HART: Two things that should happen to the NFL
The NFL and its contrite Commissioner, Roger Goodell, are in full damage control mode for the way they handled the Ray Rice domestic abuse case.
Roger Goodell will survive this scandal. He admitted errors and will hire PR firms, probably one where a U.S. Senator’s kids (like him) work, and spend some of the NFL’s tax-free money for public service announcements on domestic violence. I presume the league will come out against it.
He has also formed “a committee.” We all know how well those work. Perhaps Oscar Pistorius and Ray Lewis will be appointed as co-chairs. Committees buy time, and time is all you need in this ADD news cycle to get past this scandal.
It was only under pressure from $200 million-a-year sponsor Budweiser that the NFL attempted to do anything morally righteous. It is a sad day when a booze purveyor has to stake out the moral high ground for you.
This is a bit of a comeuppance for Goodell. According to its advertisers, the NFL is difficult to deal with. That’s the nature of a monopoly. Where else can Budweiser take its advertising business to reach the target audience of 18 to 34-year-old men? To the WNBA? Maybe if you are selling power tools, but not beer.
Goodell has dictorially tinkered with some rules. He recently decreed that players can no longer celebrate TDs by dunking the football over the goalposts. That was not smart; if Americans wanted to watch a professional sport with no dunking, we’d watch the WNBA. Goodell also threatened to pull the Super Bowl from Arizona if the state enacted a bill allowing businesses to refuse service to gays. He didn’t follow through with his threat, but it highlighted Arizona and dashed any hopes the state had to host the Tony Awards. The NFL feels strongly homophobic attitudes should be confined to rap songs and its locker rooms.
Goodell also toyed with penalties for uttering the N-word or sexist slurs. Yet he weighed free speech issues and compromised: Players can listen to rap music but are not allowed to sing along.
Pro football is a monopoly sanctioned by Congress to distract the citizens from the members' own doings, much like the “bread and circuses” of ancient Rome. Football diverts attention and placates the masses. (It’s also said to satisfy men’s innate lust for war but, just to make sure, Congress has us in a bunch of other wars.)
No matter what you believe should have happened to Ray Rice, two things need to be done by, or to, the NFL:
Get rid of the NFL's tax-exempt status.
The massively profitable NFL is a "non-profit" monopoly. Both its hugely profitable tax-exempt status and its anti-trust exemption (you can't start the Chattanooga Concussions and compete in the NFL) were bestowed by our esteemed elected officials in D.C. For those, and more, the NFL political action committee and NFL officials donated $1.4 million to members of Congress in the last two elections. The NFL hands out cash to politicians like "The Bachelor" hands out roses — with the same intentions.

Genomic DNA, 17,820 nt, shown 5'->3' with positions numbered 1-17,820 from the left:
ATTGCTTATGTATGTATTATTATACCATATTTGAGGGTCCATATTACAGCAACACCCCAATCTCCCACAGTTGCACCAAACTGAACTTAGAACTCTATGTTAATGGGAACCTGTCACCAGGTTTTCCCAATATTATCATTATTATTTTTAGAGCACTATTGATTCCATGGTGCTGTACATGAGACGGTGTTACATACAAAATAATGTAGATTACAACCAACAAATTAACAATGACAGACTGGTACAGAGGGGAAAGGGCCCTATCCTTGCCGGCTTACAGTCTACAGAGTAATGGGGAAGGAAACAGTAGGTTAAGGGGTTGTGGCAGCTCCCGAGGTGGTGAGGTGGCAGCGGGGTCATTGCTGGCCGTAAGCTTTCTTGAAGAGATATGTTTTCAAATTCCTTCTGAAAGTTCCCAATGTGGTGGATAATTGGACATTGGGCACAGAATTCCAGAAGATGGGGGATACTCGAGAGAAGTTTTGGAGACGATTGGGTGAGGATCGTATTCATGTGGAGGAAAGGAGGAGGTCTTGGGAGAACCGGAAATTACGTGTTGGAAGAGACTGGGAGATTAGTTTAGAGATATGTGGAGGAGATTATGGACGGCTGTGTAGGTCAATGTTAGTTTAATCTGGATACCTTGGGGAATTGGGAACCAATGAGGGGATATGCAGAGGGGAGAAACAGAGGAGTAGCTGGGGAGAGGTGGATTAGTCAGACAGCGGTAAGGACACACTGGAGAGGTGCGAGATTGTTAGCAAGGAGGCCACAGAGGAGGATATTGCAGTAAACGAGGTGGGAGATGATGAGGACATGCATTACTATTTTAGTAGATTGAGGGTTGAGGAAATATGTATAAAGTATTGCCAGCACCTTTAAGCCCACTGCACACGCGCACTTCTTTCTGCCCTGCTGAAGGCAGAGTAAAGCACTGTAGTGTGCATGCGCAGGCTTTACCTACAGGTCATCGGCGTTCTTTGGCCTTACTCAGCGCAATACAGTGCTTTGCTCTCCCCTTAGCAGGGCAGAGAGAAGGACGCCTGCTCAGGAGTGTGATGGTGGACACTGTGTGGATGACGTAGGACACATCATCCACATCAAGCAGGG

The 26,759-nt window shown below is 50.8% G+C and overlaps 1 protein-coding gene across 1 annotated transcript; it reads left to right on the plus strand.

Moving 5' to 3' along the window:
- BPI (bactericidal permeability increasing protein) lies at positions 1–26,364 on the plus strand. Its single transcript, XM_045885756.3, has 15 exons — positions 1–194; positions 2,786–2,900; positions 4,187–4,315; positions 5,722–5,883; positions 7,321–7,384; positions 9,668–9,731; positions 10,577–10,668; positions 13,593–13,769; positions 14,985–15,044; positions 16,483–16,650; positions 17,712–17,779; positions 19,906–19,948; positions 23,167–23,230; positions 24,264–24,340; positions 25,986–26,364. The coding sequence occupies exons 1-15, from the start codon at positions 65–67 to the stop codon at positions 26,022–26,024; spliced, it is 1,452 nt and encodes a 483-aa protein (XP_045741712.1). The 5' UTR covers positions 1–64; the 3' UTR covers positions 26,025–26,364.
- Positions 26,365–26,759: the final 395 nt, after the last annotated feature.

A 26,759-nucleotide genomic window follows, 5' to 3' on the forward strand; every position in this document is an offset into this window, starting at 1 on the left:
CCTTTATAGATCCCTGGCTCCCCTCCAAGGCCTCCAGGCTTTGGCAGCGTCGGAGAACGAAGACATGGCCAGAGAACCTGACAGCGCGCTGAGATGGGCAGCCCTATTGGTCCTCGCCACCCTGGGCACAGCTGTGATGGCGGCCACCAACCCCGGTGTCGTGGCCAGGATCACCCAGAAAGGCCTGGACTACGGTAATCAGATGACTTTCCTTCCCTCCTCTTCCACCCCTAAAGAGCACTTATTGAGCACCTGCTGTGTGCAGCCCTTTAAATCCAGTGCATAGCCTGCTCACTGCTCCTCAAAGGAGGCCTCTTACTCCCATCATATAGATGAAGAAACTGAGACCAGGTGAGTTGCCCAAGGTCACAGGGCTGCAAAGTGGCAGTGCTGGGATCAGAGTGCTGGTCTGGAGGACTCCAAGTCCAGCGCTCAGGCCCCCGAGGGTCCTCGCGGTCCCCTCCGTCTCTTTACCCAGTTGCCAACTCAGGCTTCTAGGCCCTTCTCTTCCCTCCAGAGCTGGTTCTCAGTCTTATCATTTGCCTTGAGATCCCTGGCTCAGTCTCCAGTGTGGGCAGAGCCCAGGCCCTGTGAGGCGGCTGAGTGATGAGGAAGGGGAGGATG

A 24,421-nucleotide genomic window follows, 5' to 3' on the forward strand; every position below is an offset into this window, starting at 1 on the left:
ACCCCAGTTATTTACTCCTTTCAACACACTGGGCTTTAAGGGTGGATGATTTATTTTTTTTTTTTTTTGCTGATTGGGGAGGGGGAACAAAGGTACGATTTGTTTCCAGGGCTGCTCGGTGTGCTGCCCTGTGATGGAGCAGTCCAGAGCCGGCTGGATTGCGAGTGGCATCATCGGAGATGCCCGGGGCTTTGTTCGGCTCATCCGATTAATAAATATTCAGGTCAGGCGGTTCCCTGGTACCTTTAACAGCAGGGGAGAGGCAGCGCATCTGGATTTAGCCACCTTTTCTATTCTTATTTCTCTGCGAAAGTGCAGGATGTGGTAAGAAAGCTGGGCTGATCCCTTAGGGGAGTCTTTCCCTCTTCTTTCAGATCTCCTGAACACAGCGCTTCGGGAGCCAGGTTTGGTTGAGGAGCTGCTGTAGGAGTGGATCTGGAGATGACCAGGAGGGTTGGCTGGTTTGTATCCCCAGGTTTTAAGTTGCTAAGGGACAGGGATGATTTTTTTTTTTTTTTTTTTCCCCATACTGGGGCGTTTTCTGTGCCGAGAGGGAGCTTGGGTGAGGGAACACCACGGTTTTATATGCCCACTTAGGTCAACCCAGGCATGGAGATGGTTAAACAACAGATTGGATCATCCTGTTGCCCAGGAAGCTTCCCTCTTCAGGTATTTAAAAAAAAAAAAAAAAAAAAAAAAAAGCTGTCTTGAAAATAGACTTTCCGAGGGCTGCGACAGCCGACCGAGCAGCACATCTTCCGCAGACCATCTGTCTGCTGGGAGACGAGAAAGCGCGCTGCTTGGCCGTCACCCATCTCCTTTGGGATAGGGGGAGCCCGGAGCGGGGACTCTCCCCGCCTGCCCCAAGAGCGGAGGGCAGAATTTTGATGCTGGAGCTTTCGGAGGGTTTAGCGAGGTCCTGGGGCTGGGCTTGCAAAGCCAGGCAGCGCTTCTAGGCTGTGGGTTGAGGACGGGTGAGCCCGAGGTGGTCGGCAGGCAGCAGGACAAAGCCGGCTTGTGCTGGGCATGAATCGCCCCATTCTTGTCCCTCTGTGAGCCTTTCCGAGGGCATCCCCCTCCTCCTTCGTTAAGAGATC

How the NFL gained such antitrust status is as nefarious as Louisiana politics itself. Pete Rozelle, the NFL commissioner in the 60’s, was in cahoots with Senator Long from The Graft State of Louisiana. Long got him his antitrust exemption in return for an NFL franchise in New Orleans. It was just like Louisiana Senator Mary Landrieu's vote to pass ObamaCare (dubbed “The Louisiana Purchase”) being bought by Obama.
Cut NFL Commissioner Roger Goodell's pay from $44 million to one.
If you are running a tax-exempt monopoly, you should not pay yourself $44 million. That’s absurd. Goodell did not start a business, grow it, risk his own capital, provide an innovative new product, employ many new workers, pay taxes and compete in the free market. Entrepreneurs, not a marginally talented monopoly executive, should make that kind of money.
Donate Goodell’s booty, or give it back to some of the cities the league has shaken down for stadium subsidies. Seventy percent of NFL stadiums are paid for by local taxpayers, yet all profits go to the NFL. The NFL is crony capitalism at its best, in bed with Congress and local governments. They sleep around.
At least Budweiser, Procter and Gamble (which I think is a company that administers SAT tests and runs casinos), and Nike, the true free market capitalist, quickly did the right thing. Nike dropped its endorsement deals with Ray Rice and Adrian Peterson, thus freeing them to serve on Goodell’s NFL committee.
Ron Hart, a libertarian syndicated op-ed humorist, award-winning author and TV/radio commentator can be reached at Ron@RonaldHart.com or visit www.RonaldHart.com.